Along with Helen Waddell's "Peter Abelard," this novel recreates the struggle for individual conscience against clerical conformity marvelously and movingly. It is not easy; more difficult than Waddell if as ambitious as the previous reviewer's nod to "The Name of the Rose" by Umberto Eco in its intellectual range and intricate themes. As a "trained medievalist" myself I found Blish's research impressively integrated into his evocation of the times when Roger Bacon fought the political and ecclesiastical powers to advance experimental science, and the need for the forces of reason to assert themselves, however hesitantly due to the lack of scientific progress, during the thirteenth century.
As Blish tells in his preface, he captures the syntax and flavor of Middle English in passages where characters would have reverted to it rather than the French of court and diplomat, or the Latin of friars and scholars. The earlier chapters can take, therefore, a while to sink in as you adjust your mind to a different dialect, a different mode of expression. But this then allows you deeper immersion into the mentalities of the characters, often taken from real life chronicles, in an era where friars and inquisitors, kings and barons, heirs and bishops, all contended for the prizes that Church and State contended to control.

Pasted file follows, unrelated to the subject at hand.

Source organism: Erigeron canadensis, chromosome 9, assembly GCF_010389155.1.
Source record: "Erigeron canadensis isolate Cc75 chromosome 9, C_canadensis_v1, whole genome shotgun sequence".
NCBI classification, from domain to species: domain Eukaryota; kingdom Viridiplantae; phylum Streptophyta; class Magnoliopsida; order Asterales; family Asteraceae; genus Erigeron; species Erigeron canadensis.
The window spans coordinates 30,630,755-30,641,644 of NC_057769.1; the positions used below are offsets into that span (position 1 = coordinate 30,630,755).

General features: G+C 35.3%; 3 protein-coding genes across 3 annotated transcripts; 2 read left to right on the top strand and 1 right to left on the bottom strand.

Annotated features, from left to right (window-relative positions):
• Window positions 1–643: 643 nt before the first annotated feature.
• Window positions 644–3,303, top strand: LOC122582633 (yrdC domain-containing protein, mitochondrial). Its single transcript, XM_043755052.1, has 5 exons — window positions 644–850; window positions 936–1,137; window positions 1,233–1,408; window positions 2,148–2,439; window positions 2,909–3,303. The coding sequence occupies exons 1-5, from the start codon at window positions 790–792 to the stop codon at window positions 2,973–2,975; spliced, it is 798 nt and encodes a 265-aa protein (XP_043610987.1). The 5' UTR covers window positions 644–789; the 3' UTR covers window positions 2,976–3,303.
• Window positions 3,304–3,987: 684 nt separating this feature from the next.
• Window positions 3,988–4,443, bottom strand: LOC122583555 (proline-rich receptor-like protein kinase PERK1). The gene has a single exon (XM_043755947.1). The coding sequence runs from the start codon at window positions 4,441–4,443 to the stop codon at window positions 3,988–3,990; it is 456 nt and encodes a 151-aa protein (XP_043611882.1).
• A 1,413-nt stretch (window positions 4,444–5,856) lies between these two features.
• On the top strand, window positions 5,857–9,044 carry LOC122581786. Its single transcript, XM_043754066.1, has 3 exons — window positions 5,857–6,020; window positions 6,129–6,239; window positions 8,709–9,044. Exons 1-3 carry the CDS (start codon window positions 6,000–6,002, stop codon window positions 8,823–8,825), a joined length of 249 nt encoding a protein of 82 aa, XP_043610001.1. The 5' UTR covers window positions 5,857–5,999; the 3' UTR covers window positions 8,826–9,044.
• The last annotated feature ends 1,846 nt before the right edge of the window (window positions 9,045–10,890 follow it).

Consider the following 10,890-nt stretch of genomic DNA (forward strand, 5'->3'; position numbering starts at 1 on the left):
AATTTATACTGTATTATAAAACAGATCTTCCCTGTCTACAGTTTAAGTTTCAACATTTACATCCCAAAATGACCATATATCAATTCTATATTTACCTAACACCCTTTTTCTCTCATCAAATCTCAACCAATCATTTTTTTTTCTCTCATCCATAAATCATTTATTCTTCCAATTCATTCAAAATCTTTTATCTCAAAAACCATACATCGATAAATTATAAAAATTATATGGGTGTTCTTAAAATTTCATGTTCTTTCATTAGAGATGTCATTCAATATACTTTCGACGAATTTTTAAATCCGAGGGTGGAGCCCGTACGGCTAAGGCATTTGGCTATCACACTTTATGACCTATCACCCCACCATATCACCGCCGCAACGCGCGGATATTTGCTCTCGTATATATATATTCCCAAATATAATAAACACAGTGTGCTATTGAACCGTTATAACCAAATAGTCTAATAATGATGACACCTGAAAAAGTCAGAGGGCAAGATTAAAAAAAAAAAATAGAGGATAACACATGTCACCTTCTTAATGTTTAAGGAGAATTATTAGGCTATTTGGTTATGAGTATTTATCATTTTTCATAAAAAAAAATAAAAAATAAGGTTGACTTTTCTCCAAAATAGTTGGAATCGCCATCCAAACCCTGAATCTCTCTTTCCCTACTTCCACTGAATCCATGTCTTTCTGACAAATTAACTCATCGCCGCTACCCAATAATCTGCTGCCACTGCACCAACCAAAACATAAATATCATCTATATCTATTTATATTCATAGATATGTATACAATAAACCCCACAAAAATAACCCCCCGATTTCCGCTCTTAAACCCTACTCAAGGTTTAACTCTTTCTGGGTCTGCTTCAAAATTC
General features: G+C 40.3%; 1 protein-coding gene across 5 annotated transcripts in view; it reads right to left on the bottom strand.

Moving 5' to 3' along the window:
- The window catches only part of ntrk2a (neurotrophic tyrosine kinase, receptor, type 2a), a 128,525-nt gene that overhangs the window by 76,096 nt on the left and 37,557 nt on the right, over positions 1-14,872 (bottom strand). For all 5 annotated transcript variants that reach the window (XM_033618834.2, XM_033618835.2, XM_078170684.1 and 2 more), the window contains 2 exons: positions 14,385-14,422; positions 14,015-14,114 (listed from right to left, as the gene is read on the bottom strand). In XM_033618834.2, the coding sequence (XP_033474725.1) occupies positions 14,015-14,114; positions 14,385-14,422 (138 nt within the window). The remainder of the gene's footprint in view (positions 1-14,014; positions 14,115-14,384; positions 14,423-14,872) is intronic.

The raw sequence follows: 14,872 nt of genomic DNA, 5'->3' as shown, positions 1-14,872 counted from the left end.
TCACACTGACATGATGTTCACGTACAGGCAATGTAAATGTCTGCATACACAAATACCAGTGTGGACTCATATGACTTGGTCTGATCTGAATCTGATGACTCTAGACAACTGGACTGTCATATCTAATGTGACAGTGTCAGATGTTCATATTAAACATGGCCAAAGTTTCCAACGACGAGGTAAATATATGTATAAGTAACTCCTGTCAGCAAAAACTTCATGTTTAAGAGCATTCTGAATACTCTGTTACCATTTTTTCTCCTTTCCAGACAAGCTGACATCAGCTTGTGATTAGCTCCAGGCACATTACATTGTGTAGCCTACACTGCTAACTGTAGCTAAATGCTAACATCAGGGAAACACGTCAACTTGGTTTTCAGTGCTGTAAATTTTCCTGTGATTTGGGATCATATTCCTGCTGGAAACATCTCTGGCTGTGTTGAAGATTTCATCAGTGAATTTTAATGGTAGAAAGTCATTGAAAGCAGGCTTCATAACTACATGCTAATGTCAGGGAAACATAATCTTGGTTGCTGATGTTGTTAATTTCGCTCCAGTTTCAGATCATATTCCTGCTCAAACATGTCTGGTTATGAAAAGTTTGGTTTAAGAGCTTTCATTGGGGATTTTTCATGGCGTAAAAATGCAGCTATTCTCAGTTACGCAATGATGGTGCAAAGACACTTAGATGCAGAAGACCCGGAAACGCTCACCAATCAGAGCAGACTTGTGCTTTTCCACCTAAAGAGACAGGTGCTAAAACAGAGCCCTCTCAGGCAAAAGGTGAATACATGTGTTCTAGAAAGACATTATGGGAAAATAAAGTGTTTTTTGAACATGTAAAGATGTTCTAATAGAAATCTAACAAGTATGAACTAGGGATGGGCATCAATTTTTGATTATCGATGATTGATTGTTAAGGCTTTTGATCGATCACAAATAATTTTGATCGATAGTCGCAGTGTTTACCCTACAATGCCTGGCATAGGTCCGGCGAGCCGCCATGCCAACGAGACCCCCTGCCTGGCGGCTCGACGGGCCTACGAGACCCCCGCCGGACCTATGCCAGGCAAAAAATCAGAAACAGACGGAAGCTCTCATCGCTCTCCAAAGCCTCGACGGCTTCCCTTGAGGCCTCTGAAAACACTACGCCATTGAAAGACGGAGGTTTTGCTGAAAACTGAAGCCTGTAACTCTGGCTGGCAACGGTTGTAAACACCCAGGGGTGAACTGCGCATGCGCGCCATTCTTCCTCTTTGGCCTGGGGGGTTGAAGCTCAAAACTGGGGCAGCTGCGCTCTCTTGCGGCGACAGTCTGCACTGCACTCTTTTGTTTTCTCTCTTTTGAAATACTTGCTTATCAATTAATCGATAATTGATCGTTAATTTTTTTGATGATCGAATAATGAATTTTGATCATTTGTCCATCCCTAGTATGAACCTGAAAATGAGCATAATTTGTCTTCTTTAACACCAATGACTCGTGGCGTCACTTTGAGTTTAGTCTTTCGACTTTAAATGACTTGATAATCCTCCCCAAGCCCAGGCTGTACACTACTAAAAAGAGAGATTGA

Blish expands the little we may know of Bacon's personal story and mixes in the ideas of his era. He captures what Paris and Oxford must have felt like as the universities grew larger and less tolerant. This makes a nice companion with Waddell for the scene since Abelard, and with Eco for the twist on the controversies that while shelved under philosophy or theology now back then drew partisans and protesters to take sides as vehemently as would Marxists or neo-cons in our own time.
Roger outwits his temporal masters, and he learns how to practice disguise. He inquires into alchemy and takes on Thomistic doctrines in the name of greater fidelity to innovation, even as he must rein in his own tendencies under an Order and Papacy who fear schism and heresy, as well it seems as any independence of thought. You find yourself eager to see who wins the Parisian disputation of Roger with Albertus Magnus, you watch as the chained mastiff at a decaying castle snarls as Roger talks with a forlorn noblewoman, you witness the interrogation of radicals by those in charge. You enter the prison cell where dissident friars seeking the apocalyptic reforms and Holy Poverty are jailed, and you are there, somehow, at this dogged English Franciscan's last moments.
For all its challenges, this book proved a valuable testimony to Blish's ability to make us care about the plight of an inquirer whose name now, if barely recalled, is shrouded in magic and hearsay. Blish separates what may well have happened, and he brings us as close to the what-if reality as we can come. Highly recommended for the undaunted reader willing to rise up to a level demanding attention and rewarding concentration.